Another argument used by both Roberts and ITIF is that technologies eliminating jobs is nothing new, implying that because it’s been happening and the economy is still functioning, there’s nothing to worry about Chicken Little—the “sky has not fallen yet.” For them things will become stabilized as in the past. Ford debunks this by arguing that the new technologies are revolutionizing our lives in all aspects, on a qualitatively different basis than in the past and thus of course will transform the economy in completely new ways on a totally different level and at a much faster speed.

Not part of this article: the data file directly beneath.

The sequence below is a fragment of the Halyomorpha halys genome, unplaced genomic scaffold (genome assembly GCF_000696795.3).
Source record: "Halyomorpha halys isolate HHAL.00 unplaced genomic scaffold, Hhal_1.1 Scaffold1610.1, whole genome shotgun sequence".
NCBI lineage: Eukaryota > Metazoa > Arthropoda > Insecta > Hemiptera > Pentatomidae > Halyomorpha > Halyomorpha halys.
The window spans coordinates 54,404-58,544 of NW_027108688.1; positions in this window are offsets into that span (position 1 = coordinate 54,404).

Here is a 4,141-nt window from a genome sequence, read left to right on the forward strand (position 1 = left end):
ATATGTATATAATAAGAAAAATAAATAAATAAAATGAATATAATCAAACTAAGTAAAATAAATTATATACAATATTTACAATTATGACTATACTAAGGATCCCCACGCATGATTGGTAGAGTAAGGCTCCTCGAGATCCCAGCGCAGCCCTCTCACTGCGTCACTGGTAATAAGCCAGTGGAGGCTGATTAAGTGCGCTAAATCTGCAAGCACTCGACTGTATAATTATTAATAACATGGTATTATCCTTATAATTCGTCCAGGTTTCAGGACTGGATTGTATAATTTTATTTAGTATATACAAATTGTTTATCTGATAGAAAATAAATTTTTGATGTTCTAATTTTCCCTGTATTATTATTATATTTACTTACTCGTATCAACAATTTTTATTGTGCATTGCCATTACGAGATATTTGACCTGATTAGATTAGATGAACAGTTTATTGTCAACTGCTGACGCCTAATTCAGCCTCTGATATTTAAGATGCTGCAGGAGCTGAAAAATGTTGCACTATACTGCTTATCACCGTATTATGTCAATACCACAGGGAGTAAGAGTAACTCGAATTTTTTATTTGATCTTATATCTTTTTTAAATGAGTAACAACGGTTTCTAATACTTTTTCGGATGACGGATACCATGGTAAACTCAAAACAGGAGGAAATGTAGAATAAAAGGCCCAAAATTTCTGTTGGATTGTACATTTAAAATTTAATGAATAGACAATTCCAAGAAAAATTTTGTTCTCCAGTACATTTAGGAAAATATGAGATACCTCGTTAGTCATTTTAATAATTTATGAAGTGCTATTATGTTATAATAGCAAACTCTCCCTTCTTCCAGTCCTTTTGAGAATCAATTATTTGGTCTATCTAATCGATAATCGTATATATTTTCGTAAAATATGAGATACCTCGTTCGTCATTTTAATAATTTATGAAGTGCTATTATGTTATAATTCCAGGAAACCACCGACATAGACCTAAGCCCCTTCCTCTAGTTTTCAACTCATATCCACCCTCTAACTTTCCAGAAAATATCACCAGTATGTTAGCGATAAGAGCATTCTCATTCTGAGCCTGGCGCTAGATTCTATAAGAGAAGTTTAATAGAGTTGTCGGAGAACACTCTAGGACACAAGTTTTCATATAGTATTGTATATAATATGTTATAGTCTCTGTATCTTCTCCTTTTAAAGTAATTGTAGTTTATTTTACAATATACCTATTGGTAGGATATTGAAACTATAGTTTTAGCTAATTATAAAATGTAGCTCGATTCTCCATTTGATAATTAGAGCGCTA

The problem exists and what we can do to solve it
A new book, Race Against the Machine(Digital Frontiers Press, 2011), by Erik Brynjolfsson and Andrew McAfee, two MIT economists, removes any doubt that automation and robotics eliminate jobs and cause growing unemployment and permanent joblessness. They argue against the ideas of many economists that the crisis is cyclical, or that it’s simply American stagnation in innovation and productivity. They argue instead, “The root of our problem is not that we’re in a Great Recession, or a Great Stagnation, but rather that we are in the throes of a Great Restructuring,” and that these advances in technology leave behind great numbers of people.